Touch is slick and easy but it’s not for everything. And it’s already going out of style. The new kid in town is a natural user interface, Post-Touch – an interface that goes past the requirement of touch and can detect gesture usually through a near-field depth camera.
As it turns out, “revealing where one lives and works at the granularity of census blocks is uniquely identifying for a majority of the U.S. working population.” Anonymous location data really isn’t.
New cellphones are showing up with NFC readers embedded in them, which not only flips the technology around, it allows two-way communication. Now, you can request and use the information instead of the other way around.
As more and more “things”, such as sensor-based electronics get connected, they become content providers and consumers – creating, requesting and providing data to each other, making up an “Internet of Things.”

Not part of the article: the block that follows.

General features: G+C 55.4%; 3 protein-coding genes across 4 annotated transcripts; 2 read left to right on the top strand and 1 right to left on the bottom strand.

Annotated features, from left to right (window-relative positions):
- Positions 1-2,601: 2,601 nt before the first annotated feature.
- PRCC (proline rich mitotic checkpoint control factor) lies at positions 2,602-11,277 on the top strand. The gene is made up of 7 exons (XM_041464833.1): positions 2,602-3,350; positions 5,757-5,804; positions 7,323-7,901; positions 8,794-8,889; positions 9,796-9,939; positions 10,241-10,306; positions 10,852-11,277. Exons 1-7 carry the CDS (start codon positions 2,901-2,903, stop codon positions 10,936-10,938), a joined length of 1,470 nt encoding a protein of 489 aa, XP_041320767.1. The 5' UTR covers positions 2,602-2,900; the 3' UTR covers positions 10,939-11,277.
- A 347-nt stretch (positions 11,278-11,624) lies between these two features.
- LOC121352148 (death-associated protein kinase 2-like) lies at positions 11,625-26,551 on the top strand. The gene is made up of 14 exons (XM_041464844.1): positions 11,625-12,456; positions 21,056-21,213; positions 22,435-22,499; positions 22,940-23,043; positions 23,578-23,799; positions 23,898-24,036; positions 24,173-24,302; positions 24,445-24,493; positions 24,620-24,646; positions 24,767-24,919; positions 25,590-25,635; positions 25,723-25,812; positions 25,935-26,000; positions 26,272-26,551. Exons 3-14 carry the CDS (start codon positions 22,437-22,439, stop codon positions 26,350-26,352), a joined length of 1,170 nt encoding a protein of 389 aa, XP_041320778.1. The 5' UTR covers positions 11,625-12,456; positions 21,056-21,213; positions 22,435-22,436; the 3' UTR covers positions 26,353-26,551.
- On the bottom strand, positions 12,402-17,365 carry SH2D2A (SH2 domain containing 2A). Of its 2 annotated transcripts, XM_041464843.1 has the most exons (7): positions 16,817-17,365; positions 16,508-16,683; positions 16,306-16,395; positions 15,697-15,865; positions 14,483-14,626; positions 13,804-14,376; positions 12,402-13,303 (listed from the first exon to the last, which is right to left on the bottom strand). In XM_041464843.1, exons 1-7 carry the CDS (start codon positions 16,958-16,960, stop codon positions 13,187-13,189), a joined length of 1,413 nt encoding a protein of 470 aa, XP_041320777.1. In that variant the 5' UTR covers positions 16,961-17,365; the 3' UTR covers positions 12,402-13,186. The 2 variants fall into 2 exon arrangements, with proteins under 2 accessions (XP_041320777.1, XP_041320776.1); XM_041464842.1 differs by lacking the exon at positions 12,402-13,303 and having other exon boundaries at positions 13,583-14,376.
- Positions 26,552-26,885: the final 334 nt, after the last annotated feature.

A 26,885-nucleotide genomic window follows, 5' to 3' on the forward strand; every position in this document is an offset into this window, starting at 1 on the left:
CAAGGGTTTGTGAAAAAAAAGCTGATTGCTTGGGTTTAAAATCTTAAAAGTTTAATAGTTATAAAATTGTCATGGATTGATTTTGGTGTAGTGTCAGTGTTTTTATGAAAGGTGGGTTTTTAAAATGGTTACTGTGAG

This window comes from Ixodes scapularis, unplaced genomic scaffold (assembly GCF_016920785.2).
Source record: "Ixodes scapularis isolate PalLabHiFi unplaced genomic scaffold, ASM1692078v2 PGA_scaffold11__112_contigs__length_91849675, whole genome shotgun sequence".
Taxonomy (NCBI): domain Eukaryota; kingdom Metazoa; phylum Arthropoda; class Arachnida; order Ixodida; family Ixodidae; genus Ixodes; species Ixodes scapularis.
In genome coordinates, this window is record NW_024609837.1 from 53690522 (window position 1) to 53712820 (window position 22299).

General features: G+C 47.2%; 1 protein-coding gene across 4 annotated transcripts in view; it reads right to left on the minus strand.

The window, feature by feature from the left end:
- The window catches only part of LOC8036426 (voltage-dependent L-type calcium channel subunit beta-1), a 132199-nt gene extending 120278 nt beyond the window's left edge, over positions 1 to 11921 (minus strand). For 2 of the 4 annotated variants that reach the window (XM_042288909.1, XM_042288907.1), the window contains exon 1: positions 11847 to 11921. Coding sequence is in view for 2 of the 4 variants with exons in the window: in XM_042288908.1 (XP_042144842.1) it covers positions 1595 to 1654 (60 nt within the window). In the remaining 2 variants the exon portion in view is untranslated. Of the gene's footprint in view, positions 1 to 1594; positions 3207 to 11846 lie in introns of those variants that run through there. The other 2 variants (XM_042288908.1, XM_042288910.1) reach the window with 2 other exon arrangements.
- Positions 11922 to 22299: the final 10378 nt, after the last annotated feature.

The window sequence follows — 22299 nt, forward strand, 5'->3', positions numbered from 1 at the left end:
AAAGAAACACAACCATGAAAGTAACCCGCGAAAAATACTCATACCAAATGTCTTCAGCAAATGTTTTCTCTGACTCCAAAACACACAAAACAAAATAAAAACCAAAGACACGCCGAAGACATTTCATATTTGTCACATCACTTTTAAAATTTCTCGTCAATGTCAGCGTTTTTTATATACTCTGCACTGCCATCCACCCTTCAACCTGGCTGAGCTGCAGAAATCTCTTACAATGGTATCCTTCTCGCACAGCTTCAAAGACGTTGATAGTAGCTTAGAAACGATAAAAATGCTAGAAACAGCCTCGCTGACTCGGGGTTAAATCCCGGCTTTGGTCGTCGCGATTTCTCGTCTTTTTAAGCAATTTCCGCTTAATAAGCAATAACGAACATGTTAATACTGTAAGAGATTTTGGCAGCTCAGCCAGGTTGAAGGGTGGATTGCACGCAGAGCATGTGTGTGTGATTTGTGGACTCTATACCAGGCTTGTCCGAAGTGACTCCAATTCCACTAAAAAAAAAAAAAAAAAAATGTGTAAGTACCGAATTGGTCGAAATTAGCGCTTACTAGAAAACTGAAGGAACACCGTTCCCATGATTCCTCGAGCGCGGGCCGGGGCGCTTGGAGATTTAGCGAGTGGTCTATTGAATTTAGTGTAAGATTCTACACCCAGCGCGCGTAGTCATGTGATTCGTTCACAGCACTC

The difficulty, of printing an actual phone is, of course, printing the electronics that go in the phone. The current hurdle is designing an ink that not only conducts electricity, but does so in a controlled manner. Xerox and Optomec have some cool solutions.
Smartphones are so much more than the average computer, and the magic lies in the sensors. Unlike traditional computers, smartphone can sense location, position and acceleration and so much more. This is a huge, technological leap forward that enables many applications that were not possible before.